Bryn Mawr Classical Review 03.03.28

A proposal

Greg Crane of Perseus fame asked if we would forward the following note to BMCR readers. It's informative as to the state of the art in this kind of e-grammar work, but the request for feedback is genuine and all replies to will be welcome. -- JO'D

I am writing to seek input on a proposal that we tentatively plan to submit to the NEH at the end of the summer. The idea is fairly simple: we want to use the morphological parser that we have been developing for the past eight years or so to analyze every unique string in the TLG. The simplest use for this work would be to enhance word searches: you could ask specifically for fe/rw and retrieve oi)/sw (rather than searching for fer-, oi)s- etc. More generally, a morphological database of Greek would open up possibilities for the application of more sophisticated retrieval and analytic techniques. Ultimately, the same thing should be done to non-literary texts such as inscriptions and papyri, but we feel that the massive TLG would be the place to start. I would greatly appreciate any reactions that anyone might have to the basic idea of the project. I am particularly interested in any reservations that might immediately strike people. Does the project itself seem worth doing? Are there opportunities that we are not pursuing that would allow us better to serve the scholarly community and that would not detract from our basic goals? The working summary of the project follows. The proposal outline is fairly succinct (c. 7 pages) but it is full of Greek and does not lend itself readily to transliteration. If you would like to see a copy, please send me your US Mail address and we will send one to you. Casual reactions to just this summary are, however, also more than welcome. Thanks!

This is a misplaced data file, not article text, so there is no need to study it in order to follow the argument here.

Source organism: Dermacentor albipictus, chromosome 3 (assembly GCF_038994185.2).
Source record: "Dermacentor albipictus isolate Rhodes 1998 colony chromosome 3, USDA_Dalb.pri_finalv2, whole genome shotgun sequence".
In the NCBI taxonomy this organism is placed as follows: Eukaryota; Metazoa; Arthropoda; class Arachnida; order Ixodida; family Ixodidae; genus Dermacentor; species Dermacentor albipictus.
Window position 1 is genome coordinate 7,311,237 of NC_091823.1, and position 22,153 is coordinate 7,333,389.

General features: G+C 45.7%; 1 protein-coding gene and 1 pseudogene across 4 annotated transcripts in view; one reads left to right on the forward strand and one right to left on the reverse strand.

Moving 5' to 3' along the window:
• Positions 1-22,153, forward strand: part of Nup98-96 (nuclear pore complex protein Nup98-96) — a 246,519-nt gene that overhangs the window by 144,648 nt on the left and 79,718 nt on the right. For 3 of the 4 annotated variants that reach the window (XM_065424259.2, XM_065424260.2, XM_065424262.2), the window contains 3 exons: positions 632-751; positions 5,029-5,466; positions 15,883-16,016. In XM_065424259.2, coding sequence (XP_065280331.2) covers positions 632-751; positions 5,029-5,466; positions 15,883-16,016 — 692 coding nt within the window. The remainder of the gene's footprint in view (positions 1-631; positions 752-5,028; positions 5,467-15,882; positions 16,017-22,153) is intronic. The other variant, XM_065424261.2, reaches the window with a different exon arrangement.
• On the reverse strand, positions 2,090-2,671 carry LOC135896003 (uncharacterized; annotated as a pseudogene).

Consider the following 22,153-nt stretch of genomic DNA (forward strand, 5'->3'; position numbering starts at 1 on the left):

Gregory Crane
Department of Classics
Boylston 319
Harvard University
Cambridge, MA 02138

A Linguistic Database of Classical Greek

This project will extend an existing parser for classical Greek, expanding its database of stems to cover the majority of all words attested in the literary record, and will use this database to create a morphologically parsed database of more than 1,000,000 unique strings available in the TLG: in the end, we will publish the database of analyzed strings, the databases of stems and endings which drive the parser and the parser itself. The resulting databases are an essential piece of scholarly infrastructure that will (1) revolutionize current searching techniques for the TLG and other Greek databases, (2) make it possible to apply more sophisticated retrieval/text analysis to Greek texts, and (3) provide a basic but crucial lookup tool that will aid non-specialists in other fields (e.g., philosophy, political science, religion) who seek to work directly with the Greek database.